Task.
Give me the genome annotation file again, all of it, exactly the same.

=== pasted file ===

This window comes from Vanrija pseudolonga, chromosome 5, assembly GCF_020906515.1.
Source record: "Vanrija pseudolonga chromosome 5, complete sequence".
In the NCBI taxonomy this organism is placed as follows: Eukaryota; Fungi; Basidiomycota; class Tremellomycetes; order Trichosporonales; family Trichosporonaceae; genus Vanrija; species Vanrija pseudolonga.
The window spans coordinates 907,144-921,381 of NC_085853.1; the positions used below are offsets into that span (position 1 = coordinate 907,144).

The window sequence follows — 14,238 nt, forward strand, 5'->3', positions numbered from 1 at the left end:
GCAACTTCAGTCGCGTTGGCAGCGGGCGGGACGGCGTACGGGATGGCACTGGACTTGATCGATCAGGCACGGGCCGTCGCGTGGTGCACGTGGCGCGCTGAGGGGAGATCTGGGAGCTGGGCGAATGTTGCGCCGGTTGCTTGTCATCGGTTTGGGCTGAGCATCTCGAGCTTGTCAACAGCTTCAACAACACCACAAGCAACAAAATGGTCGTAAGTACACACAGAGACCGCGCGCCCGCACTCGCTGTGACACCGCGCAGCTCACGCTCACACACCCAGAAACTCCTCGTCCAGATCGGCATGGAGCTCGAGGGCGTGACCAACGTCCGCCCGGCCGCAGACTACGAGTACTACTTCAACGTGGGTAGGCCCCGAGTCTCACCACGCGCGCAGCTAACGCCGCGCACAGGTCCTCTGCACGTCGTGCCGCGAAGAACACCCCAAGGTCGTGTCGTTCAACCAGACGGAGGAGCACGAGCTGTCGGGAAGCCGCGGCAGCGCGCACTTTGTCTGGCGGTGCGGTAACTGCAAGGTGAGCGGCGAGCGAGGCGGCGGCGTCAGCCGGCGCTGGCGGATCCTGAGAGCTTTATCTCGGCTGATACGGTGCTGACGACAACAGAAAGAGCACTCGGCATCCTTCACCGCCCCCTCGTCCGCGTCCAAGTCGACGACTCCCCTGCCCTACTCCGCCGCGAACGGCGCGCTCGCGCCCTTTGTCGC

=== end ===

This window comes from Vanrija pseudolonga, chromosome 5, assembly GCF_020906515.1.
Source record: "Vanrija pseudolonga chromosome 5, complete sequence".
In the NCBI taxonomy this organism is placed as follows: Eukaryota; Fungi; Basidiomycota; class Tremellomycetes; order Trichosporonales; family Trichosporonaceae; genus Vanrija; species Vanrija pseudolonga.
The window spans coordinates 907,144-921,381 of NC_085853.1; the positions used below are offsets into that span (position 1 = coordinate 907,144).

The window sequence follows — 14,238 nt, forward strand, 5'->3', positions numbered from 1 at the left end:
GCAACTTCAGTCGCGTTGGCAGCGGGCGGGACGGCGTACGGGATGGCACTGGACTTGATCGATCAGGCACGGGCCGTCGCGTGGTGCACGTGGCGCGCTGAGGGGAGATCTGGGAGCTGGGCGAATGTTGCGCCGGTTGCTTGTCATCGGTTTGGGCTGAGCATCTCGAGCTTGTCAACAGCTTCAACAACACCACAAGCAACAAAATGGTCGTAAGTACACACAGAGACCGCGCGCCCGCACTCGCTGTGACACCGCGCAGCTCACGCTCACACACCCAGAAACTCCTCGTCCAGATCGGCATGGAGCTCGAGGGCGTGACCAACGTCCGCCCGGCCGCAGACTACGAGTACTACTTCAACGTGGGTAGGCCCCGAGTCTCACCACGCGCGCAGCTAACGCCGCGCACAGGTCCTCTGCACGTCGTGCCGCGAAGAACACCCCAAGGTCGTGTCGTTCAACCAGACGGAGGAGCACGAGCTGTCGGGAAGCCGCGGCAGCGCGCACTTTGTCTGGCGGTGCGGTAACTGCAAGGTGAGCGGCGAGCGAGGCGGCGGCGTCAGCCGGCGCTGGCGGATCCTGAGAGCTTTATCTCGGCTGATACGGTGCTGACGACAACAGAAAGAGCACTCGGCATCCTTCACCGCCCCCTCGTCCGCGTCCAAGTCGACGACTCCCCTGCCCTACTCCGCCGCGAACGGCGCGCTCGCGCCCTTTGTCGC